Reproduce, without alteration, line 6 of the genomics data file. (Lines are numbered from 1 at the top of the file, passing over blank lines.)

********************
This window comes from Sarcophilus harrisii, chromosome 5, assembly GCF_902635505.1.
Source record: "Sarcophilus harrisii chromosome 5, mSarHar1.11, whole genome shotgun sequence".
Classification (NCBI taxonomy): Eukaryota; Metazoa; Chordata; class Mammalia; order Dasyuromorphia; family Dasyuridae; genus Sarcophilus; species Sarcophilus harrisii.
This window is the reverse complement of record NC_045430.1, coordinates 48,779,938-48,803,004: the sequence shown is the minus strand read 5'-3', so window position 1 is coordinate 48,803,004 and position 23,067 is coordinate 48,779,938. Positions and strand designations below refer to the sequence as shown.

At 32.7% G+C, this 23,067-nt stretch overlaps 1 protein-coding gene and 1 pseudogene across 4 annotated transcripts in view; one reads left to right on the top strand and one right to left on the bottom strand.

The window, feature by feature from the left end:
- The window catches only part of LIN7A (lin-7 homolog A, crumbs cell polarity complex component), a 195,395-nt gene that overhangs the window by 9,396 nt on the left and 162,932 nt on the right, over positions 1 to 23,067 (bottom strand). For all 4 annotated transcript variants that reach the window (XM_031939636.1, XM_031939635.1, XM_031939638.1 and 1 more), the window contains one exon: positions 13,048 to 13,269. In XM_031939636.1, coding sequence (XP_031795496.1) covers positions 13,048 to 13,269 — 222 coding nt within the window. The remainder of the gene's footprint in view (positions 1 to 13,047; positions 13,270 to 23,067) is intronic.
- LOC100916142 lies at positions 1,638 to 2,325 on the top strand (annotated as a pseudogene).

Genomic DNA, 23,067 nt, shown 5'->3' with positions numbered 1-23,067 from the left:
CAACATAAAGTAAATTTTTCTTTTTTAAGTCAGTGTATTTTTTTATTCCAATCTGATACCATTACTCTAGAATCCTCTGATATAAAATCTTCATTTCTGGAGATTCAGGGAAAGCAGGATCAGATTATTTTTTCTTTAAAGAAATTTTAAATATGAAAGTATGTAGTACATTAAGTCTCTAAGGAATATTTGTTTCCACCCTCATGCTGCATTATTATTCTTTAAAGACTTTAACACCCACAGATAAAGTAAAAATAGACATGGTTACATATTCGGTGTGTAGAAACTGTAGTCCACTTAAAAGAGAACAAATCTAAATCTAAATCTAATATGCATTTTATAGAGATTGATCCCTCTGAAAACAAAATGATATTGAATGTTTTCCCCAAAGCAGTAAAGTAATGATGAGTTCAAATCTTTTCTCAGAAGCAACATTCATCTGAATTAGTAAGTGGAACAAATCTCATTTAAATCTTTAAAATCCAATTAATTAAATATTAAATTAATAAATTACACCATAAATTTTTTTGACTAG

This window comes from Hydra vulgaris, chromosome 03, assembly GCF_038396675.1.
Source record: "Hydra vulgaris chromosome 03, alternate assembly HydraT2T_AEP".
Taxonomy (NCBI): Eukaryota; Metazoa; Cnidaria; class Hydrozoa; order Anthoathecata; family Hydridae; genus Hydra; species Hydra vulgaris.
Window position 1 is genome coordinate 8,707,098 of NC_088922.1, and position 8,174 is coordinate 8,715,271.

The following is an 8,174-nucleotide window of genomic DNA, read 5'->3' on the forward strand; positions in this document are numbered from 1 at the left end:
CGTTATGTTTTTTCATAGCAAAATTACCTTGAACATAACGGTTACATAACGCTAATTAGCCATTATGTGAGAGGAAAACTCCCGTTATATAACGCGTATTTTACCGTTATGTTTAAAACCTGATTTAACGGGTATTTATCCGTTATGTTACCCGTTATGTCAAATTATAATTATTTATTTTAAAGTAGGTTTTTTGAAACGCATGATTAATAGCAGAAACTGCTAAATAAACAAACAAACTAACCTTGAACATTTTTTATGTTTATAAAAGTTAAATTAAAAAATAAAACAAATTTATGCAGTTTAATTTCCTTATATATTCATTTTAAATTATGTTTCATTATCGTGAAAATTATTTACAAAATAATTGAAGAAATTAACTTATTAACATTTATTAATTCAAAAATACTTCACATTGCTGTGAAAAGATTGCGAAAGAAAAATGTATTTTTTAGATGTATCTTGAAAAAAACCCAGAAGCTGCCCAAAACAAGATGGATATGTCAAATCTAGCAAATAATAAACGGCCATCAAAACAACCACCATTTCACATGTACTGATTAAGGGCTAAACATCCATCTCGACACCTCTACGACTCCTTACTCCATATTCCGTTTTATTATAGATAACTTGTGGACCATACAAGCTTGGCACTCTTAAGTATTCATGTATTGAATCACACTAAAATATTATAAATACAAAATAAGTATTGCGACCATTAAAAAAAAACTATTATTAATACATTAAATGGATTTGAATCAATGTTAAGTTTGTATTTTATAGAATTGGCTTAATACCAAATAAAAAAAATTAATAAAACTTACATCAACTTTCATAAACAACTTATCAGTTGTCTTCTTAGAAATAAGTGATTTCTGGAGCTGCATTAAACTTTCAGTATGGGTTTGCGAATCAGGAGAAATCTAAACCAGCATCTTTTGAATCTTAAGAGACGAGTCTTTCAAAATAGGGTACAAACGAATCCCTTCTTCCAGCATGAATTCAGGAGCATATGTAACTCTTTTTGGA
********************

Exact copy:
The window, feature by feature from the left end: